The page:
This was a contrast to the SARS outbreak of 2003, when China was heavily criticized for withholding information about the outbreak for too long. But other aspects of the outbreak bear a startling resemblance to SARS, which also involved a then-new virus when it was discovered in 2003. The virus jumped from civet cats — a food delicacy in China — to humans, and went on to spread to two dozen countries. It eventually killed 774 people and infected more than 8,000.
With the first case in Thailand, WHO said it was considering organizing an emergency meeting. If such a meeting is called, a panel of independent experts would discuss whether the outbreak is dire enough to constitute a “public health emergency of international concern,” a rare designation the WHO gives to diseases that pose a global threat.
One patient has died
To date, authorities in Wuhan have reported 41 patients with the novel coronavirus infection — “mainly business staff and purchasers” at the seafood market. Of the 41, seven are severely ill, and two have been discharged from the hospital. One patient — a 61-year-old man with underlying health problems, including chronic liver disease — died on January 9. The man went into the hospital with respiratory failure and severe pneumonia. He had bought food from the Huanan market regularly and tested positive for the new virus.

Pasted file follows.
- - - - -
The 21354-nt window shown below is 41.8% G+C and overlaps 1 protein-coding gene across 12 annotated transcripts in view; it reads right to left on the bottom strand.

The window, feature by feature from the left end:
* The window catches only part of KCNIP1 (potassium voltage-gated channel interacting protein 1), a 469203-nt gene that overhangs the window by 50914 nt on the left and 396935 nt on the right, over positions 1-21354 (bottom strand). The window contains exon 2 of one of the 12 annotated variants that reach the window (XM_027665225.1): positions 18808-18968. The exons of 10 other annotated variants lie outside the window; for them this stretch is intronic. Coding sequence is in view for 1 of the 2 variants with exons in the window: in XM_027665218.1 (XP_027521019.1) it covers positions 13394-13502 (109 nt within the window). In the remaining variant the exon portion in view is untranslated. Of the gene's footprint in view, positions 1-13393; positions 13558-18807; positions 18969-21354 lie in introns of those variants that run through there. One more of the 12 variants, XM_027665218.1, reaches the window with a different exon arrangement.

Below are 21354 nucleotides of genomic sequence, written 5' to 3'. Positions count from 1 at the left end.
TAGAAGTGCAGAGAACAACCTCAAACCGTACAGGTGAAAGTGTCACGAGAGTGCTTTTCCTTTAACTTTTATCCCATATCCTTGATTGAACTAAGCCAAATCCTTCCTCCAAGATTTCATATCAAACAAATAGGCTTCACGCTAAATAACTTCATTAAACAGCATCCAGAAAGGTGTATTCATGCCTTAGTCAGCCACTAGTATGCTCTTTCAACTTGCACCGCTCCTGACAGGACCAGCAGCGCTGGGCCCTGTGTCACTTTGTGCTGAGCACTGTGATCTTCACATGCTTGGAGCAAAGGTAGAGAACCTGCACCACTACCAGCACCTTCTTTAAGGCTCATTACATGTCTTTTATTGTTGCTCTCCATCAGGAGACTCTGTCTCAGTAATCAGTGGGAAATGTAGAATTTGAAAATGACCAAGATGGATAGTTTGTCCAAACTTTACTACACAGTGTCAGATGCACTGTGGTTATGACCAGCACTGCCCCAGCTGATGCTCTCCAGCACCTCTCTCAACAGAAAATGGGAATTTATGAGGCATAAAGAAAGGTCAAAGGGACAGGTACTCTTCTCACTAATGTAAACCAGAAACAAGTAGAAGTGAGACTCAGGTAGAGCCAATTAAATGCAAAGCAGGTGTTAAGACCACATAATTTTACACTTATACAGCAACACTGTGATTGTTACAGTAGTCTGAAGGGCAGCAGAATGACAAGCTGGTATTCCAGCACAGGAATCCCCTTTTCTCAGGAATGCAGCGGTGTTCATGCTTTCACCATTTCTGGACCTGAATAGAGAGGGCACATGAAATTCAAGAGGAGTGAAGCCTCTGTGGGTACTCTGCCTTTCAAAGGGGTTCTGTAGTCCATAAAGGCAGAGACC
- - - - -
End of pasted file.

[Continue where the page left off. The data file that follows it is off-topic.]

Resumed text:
Coronaviruses attack the respiratory system and can target the cells deep within the lungs. “There are tons of coronaviruses,” said Vincent Munster, an emerging viral diseases researcher at the National Institute of Allergy and Infectious Diseases. Most infect mammals, including bats. Two of the six that are known to infect humans, SARS and MERS, can cause severe pneumonia and even death. The rest lead to milder symptoms, like a common cold.